Jono Leadley of the Yorkshire Wildlife Trust continues his monthly column with a report on the birdsong of early spring.

Apologies to the superstitious among you! As soon as you read my words last month about the exceptionally mild January weather, things took a turn for the worse and Yorkshire had some of the coldest temperatures in England this winter, while a blanket of white covered most of the county.

Our climate seems to have gone round in a full circle and as I write the milder air is once again back with us. With this warmer weather and the noticeably increasing day length, the noise in the natural world is really starting to escalate.

Robins, which have been defending their winter feeding territories throughout the dark days, with their thin, shrill song are now joined vocally by a number of our other common resident species.

Song thrushes have started their powerful refrain in the last week or two, instantly recognisable by their varied song and their habit of repeating each short phrase three or four times.

Wheezy greenfinches and accelerating chaffinches are among the chorus, whereas a touch of early spring sunshine encourages the spluttering, popping song of starlings to spew forth from chimney pots and garden fences. It really is getting noisy out there!

Some of our winter visiting birds are already heading back north and east, slipping away unnoticed, in some cases under the cover of darkness.

And yet it is still too early for our summer migrants to arrive. The bravest of these, wheatears, sand martins and chiffchaffs will start to appear from early March, risking a late and potentially fatal cold snap to get back to their breeding grounds as soon as possible.

Many mammals are becoming active. Alongside the brown hares mentioned last month, that scourge of keen lawn gardeners, the mole, is busy tunnelling in search of mates. Soft piles of new till appear in our grasslands and fields as the male moles seek out a receptive female.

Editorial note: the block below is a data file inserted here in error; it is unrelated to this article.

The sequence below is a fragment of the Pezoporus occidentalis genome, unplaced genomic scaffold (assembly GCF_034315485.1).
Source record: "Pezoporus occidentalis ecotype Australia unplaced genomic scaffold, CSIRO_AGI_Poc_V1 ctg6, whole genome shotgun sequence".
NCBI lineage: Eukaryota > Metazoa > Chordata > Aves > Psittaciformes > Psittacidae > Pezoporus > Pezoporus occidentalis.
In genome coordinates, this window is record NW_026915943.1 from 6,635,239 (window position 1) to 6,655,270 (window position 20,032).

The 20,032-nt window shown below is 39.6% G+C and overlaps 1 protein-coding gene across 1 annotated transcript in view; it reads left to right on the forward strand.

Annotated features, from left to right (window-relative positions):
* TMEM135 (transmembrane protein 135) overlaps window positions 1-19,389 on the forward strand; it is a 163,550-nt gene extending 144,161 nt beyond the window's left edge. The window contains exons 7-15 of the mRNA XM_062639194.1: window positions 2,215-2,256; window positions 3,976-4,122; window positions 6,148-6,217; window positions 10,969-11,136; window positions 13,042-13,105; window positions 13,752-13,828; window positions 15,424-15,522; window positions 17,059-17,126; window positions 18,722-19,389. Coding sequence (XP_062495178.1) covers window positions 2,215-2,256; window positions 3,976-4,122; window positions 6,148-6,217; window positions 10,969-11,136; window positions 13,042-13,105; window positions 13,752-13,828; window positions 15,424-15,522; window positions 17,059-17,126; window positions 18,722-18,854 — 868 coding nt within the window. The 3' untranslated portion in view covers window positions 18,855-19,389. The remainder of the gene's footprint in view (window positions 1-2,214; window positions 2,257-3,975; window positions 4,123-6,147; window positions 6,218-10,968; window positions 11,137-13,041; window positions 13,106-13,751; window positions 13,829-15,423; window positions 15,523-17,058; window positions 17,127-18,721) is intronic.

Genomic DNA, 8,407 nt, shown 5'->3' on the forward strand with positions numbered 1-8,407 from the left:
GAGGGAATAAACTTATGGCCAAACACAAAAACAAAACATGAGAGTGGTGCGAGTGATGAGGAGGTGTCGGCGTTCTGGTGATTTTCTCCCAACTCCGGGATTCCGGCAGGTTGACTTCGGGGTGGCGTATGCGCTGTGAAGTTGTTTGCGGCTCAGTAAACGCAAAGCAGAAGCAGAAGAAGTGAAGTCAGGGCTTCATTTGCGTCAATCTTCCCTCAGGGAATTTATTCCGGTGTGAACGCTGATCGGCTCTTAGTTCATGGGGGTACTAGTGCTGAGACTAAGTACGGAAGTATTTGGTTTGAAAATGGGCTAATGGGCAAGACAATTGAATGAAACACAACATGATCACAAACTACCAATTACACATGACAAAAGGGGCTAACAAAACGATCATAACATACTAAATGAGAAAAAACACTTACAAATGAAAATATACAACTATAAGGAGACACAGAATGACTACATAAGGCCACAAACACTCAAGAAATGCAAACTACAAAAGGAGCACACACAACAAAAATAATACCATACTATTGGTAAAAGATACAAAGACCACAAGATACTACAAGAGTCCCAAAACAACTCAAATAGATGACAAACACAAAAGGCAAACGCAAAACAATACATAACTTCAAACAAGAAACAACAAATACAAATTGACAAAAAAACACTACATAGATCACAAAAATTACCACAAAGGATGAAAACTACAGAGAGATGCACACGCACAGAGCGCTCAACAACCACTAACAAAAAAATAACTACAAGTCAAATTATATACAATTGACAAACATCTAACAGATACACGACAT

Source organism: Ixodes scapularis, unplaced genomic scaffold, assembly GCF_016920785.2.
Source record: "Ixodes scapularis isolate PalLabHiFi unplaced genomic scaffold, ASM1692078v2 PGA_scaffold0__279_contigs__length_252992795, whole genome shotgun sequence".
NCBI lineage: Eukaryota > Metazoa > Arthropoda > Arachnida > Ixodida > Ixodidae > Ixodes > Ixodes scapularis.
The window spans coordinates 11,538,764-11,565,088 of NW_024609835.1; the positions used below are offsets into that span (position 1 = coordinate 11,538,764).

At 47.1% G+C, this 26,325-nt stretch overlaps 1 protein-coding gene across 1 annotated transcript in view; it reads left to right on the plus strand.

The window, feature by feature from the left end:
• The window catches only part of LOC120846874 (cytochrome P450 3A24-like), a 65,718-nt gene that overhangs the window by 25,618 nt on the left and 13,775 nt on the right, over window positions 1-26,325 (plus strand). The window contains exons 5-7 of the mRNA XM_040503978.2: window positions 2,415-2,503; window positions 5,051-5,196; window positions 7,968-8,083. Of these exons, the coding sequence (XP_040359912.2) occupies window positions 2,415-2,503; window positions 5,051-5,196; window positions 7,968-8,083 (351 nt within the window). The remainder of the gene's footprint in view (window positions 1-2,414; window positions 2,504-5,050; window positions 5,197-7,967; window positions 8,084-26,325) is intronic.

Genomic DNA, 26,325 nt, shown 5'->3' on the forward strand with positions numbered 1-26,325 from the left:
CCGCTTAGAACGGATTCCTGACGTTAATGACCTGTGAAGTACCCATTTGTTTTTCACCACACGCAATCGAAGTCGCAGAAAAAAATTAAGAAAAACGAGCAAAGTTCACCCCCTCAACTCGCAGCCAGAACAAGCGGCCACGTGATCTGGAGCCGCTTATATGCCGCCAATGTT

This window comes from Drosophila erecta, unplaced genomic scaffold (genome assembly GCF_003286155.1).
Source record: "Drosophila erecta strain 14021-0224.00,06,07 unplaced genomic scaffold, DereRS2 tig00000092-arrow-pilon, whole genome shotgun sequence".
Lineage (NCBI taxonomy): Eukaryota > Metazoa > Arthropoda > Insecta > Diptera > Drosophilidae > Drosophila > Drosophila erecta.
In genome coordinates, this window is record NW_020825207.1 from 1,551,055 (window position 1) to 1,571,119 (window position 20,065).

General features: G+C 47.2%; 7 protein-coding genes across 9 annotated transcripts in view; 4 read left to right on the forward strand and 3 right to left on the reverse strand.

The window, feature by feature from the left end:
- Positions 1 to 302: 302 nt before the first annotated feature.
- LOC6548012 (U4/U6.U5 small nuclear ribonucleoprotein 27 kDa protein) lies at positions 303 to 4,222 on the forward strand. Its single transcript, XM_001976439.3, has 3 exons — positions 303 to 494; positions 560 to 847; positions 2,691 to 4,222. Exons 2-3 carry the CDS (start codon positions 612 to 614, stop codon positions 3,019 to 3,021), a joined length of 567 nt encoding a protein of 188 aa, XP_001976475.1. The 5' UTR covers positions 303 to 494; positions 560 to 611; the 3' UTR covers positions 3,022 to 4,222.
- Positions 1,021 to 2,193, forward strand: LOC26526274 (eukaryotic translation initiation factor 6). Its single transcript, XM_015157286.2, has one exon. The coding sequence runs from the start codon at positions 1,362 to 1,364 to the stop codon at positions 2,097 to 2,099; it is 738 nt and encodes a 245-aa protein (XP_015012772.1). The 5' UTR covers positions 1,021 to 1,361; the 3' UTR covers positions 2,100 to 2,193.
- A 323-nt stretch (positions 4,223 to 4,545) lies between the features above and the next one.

I am told that males zig-zag and females move in straight lines and in this way, they have a good chance of crossing paths.

The presence of otters at several sites including Staveley and Wheldrake Ings nature reserves was revealed during the snowy spell – their tracks were reported frequently.

One lucky observer had a good view of a dog otter on the bank of the River Derwent at Wheldrake Ings, which seemed completely unperturbed by the observer’s presence, even nonchalantly coughing in his direction.

Dog otters defend a long, thin territory following the sinuous curves of the river. Any female otter within this stretch will likely become the dog’s mate.

The cold snap early in the month fuelled a wave of reports of unusual garden visitors across the area, including reed buntings, pied wagtails and bramblings.

Two species which seemed particularly affected were fieldfares and redwings. These robust thrushes, denizens of the extensive dark taiga forests of Northern Scandinavia and Siberia head to the UK in the autumn to spend the winter in our milder climate.

They gorge on the autumn crop of berries, and when the weather is mild feed on worms and other soil-dwelling critters in the fields and meadows.

Harsh weather puts a stop to this and as the berry and fruit crop is long gone by late winter, they suffer from a shortage of food.

Many gardens attracted these handsome birds during the cold spell, particularly where apples and other fruit was provided. Fieldfares in particular can be incredibly territorial and often one bird would establish a temporary feeding territory driving off all comers in order to maintain ownership of the food supply.

I even saw one having an aerial fight with a much larger mistle thrush, which surprisingly retreated in the face of such hostility. Both fieldfares and redwings will soon slip away over the North Sea for the summer, to be replaced by summer migrants hot on their heels, fresh in from southern Europe and Africa.

These birds will sing their vibrant songs and the tremendous spring chorus will become a delightful cacophony, raising our spirits.